I give a solid thumbs-up to a City Weekend in Dallas. I'd heard a lot about the new developments in downtown and the nearby Arts District, so I decided to investigate this past weekend. My husband, Randy, and I booked a room at the beautiful new Joule Hotel, a few steps away from the original Neiman Marcus, on Main Street. Downtown Dallas, with its gargoyle-festooned buildings that date to the early 1900s, is still primarily a financial district, but that's gradually changing. Restaurants, clubs, and hotels are drawing more nighttime visitors downtown, imbuing the streets with fresh energy.
Winter wonderlands are hardly clichÃ© in Texas.
Thatâ€™s why drivers freak out when the flurries start to fall. We donâ€™t know how to drive (or walk!) in icy or snowy conditions. Northerners like to laugh when us southerners become incapacitated by the weather, but thatâ€™s like a teen laughing at a baby for not walking more gracefully. They get a LOT more practice with it than we do, so for us, itâ€™s still new.
But despite all that taunting, we have something they donâ€™t when it comes to snow â€“â€“ a child-like awe when even the slightest flake falls. Itâ€™s still magical to us. Or at least more magical.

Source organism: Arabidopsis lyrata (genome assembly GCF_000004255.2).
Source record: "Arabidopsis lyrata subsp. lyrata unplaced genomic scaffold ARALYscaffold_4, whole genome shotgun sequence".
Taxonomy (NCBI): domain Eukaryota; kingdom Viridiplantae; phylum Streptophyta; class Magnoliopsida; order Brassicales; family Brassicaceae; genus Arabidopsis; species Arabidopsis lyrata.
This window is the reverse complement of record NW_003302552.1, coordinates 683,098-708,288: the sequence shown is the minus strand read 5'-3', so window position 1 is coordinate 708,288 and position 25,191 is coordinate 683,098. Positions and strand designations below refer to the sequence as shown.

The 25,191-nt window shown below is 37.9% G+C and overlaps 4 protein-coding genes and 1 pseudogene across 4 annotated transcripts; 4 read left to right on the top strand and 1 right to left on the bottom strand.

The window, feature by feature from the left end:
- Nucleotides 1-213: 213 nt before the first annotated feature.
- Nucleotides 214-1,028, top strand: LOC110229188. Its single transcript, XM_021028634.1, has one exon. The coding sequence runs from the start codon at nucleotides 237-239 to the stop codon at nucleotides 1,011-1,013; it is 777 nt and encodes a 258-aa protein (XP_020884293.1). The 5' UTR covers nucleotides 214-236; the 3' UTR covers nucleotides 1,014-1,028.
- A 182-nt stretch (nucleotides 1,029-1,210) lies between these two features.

This week, friends across the state had the chance to experience the snow. Texas Department of Transportationâ€™s Travel Services Section has 12 travel information centers at various entry points across the state. Our friends at the Texarkana, Waskom and Denison travel information centers shared some of their snow photos and stories, so I thought Iâ€™d share.
Waskom travel counselors made use of the ice melt they had on hand and made their own shovels (not like snow shovels are easy to find in Texas!).
â€œMost travelers enjoyed the snow and someone made a snowman on our grounds,â€ says Waskom travel counselor Donna Watson.
Even in our glee, we understand that snow comes with some inconveniences, too.
Waskom Travel Information Center Supervisor Melissa Wilson says, â€œSome of my employees didn't have electricity at their homes. They had to fix their â€˜Texas hairâ€™ at the center.â€